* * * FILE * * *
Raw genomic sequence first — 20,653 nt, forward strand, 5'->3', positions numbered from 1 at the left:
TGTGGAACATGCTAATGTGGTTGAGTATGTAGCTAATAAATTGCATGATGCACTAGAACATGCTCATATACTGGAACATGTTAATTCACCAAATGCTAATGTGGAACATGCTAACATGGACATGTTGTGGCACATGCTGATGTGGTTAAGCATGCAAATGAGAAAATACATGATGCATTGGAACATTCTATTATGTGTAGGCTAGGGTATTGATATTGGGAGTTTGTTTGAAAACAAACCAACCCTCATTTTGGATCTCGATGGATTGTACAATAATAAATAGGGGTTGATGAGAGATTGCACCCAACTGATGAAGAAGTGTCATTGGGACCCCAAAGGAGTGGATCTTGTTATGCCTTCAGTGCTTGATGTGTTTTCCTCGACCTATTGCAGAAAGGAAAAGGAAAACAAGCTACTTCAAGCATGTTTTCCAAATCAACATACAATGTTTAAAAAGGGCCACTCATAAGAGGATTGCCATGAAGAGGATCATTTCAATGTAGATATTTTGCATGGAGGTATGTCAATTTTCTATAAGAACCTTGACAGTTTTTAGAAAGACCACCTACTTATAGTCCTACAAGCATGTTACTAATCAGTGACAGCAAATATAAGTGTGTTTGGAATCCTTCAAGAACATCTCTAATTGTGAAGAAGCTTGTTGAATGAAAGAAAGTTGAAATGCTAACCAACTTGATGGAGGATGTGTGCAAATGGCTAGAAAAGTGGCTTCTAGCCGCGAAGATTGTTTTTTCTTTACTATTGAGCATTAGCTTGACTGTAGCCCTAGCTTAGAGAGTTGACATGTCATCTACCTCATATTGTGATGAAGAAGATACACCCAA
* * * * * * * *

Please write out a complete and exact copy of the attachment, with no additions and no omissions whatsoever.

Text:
Raw genomic sequence first — 20,653 nt, forward strand, 5'->3', positions numbered from 1 at the left:
TGTGGAACATGCTAATGTGGTTGAGTATGTAGCTAATAAATTGCATGATGCACTAGAACATGCTCATATACTGGAACATGTTAATTCACCAAATGCTAATGTGGAACATGCTAACATGGACATGTTGTGGCACATGCTGATGTGGTTAAGCATGCAAATGAGAAAATACATGATGCATTGGAACATTCTATTATGTGTAGGCTAGGGTATTGATATTGGGAGTTTGTTTGAAAACAAACCAACCCTCATTTTGGATCTCGATGGATTGTACAATAATAAATAGGGGTTGATGAGAGATTGCACCCAACTGATGAAGAAGTGTCATTGGGACCCCAAAGGAGTGGATCTTGTTATGCCTTCAGTGCTTGATGTGTTTTCCTCGACCTATTGCAGAAAGGAAAAGGAAAACAAGCTACTTCAAGCATGTTTTCCAAATCAACATACAATGTTTAAAAAGGGCCACTCATAAGAGGATTGCCATGAAGAGGATCATTTCAATGTAGATATTTTGCATGGAGGTATGTCAATTTTCTATAAGAACCTTGACAGTTTTTAGAAAGACCACCTACTTATAGTCCTACAAGCATGTTACTAATCAGTGACAGCAAATATAAGTGTGTTTGGAATCCTTCAAGAACATCTCTAATTGTGAAGAAGCTTGTTGAATGAAAGAAAGTTGAAATGCTAACCAACTTGATGGAGGATGTGTGCAAATGGCTAGAAAAGTGGCTTCTAGCCGCGAAGATTGTTTTTTCTTTACTATTGAGCATTAGCTTGACTGTAGCCCTAGCTTAGAGAGTTGACATGTCATCTACCTCATATTGTGATGAAGAAGATACACCCAA